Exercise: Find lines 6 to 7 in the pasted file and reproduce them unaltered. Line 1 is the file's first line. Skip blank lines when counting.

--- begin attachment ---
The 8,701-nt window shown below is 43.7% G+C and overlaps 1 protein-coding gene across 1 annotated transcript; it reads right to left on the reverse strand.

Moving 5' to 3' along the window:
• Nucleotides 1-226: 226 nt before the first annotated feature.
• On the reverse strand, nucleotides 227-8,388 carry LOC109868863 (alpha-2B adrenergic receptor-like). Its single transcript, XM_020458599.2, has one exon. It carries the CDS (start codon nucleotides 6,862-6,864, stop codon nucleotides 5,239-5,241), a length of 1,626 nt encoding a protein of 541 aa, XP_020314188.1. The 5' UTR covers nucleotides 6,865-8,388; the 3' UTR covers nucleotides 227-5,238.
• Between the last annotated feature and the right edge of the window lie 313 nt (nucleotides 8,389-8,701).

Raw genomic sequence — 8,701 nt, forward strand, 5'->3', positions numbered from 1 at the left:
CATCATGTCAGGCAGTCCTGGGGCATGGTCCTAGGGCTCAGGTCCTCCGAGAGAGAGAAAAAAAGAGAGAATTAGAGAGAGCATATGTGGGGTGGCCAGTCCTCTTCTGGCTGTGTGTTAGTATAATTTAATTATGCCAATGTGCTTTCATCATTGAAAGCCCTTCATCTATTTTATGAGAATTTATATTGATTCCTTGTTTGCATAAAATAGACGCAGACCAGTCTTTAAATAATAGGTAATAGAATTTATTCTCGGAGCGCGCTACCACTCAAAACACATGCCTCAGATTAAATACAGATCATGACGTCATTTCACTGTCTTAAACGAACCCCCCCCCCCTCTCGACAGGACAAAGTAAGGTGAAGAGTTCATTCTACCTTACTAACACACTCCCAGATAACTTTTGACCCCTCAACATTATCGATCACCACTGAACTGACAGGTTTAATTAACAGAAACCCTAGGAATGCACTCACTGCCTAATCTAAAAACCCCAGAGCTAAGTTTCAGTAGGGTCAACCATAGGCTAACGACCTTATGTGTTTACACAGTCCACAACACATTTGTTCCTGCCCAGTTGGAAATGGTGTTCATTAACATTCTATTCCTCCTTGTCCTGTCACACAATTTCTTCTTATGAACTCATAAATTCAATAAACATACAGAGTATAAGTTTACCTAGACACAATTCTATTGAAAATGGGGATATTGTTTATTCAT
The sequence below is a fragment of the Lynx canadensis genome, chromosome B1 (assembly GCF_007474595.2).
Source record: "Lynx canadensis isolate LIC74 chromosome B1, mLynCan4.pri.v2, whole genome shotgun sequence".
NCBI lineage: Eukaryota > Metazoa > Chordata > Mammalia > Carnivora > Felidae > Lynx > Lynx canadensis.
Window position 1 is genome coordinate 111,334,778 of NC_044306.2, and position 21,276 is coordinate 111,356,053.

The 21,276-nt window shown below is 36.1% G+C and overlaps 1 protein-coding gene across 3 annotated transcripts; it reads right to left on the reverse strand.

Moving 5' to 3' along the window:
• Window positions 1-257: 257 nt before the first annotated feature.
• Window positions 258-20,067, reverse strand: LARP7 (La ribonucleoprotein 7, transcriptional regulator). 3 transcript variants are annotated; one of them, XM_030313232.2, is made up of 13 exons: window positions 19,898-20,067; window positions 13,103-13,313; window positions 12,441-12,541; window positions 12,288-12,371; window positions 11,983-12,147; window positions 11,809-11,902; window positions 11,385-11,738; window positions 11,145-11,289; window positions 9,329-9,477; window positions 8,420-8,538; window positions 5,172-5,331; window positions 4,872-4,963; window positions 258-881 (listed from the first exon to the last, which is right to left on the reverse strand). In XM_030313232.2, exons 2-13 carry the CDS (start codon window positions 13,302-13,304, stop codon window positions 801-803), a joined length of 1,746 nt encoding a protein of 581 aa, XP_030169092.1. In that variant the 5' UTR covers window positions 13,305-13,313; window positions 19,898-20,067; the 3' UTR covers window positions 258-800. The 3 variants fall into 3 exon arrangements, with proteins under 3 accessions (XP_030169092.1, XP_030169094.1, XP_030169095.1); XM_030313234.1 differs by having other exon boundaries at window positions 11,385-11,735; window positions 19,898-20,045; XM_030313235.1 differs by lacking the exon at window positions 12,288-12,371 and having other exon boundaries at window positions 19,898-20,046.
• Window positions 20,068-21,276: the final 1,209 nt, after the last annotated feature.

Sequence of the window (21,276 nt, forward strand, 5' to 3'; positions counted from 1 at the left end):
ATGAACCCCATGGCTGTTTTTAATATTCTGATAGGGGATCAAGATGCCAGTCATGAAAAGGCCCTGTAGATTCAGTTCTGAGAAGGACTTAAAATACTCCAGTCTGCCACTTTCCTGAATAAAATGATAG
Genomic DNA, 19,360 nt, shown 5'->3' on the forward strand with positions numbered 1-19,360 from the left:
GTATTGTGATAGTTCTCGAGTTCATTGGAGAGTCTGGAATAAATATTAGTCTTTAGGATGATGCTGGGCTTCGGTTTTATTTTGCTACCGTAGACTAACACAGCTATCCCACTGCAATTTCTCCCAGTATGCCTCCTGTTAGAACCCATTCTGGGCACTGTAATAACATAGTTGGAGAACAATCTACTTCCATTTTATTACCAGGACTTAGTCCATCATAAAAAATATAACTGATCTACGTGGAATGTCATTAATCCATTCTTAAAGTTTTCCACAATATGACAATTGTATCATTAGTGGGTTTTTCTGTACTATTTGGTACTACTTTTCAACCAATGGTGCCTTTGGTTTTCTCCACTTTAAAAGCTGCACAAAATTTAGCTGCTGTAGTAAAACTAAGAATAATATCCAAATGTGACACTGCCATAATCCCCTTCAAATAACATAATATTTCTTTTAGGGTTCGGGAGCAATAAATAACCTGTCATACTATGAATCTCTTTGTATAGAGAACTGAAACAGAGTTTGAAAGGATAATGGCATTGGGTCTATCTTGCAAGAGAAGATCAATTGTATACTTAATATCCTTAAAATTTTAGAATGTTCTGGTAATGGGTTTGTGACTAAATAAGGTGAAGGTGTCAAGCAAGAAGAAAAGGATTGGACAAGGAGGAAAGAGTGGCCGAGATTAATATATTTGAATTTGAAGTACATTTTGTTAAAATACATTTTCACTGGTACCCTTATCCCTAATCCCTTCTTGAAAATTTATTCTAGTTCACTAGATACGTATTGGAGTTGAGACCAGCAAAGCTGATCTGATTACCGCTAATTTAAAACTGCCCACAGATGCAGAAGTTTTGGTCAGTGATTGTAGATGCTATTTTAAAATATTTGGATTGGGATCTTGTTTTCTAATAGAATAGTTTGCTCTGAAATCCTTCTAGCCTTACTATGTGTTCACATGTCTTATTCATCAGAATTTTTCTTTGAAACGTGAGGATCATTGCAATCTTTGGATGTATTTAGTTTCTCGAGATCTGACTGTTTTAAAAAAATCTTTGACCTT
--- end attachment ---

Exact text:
Raw genomic sequence — 8,701 nt, forward strand, 5'->3', positions numbered from 1 at the left:
CATCATGTCAGGCAGTCCTGGGGCATGGTCCTAGGGCTCAGGTCCTCCGAGAGAGAGAAAAAAAGAGAGAATTAGAGAGAGCATATGTGGGGTGGCCAGTCCTCTTCTGGCTGTGTGTTAGTATAATTTAATTATGCCAATGTGCTTTCATCATTGAAAGCCCTTCATCTATTTTATGAGAATTTATATTGATTCCTTGTTTGCATAAAATAGACGCAGACCAGTCTTTAAATAATAGGTAATAGAATTTATTCTCGGAGCGCGCTACCACTCAAAACACATGCCTCAGATTAAATACAGATCATGACGTCATTTCACTGTCTTAAACGAACCCCCCCCCCCTCTCGACAGGACAAAGTAAGGTGAAGAGTTCATTCTACCTTACTAACACACTCCCAGATAACTTTTGACCCCTCAACATTATCGATCACCACTGAACTGACAGGTTTAATTAACAGAAACCCTAGGAATGCACTCACTGCCTAATCTAAAAACCCCAGAGCTAAGTTTCAGTAGGGTCAACCATAGGCTAACGACCTTATGTGTTTACACAGTCCACAACACATTTGTTCCTGCCCAGTTGGAAATGGTGTTCATTAACATTCTATTCCTCCTTGTCCTGTCACACAATTTCTTCTTATGAACTCATAAATTCAATAAACATACAGAGTATAAGTTTACCTAGACACAATTCTATTGAAAATGGGGATATTGTTTATTCAT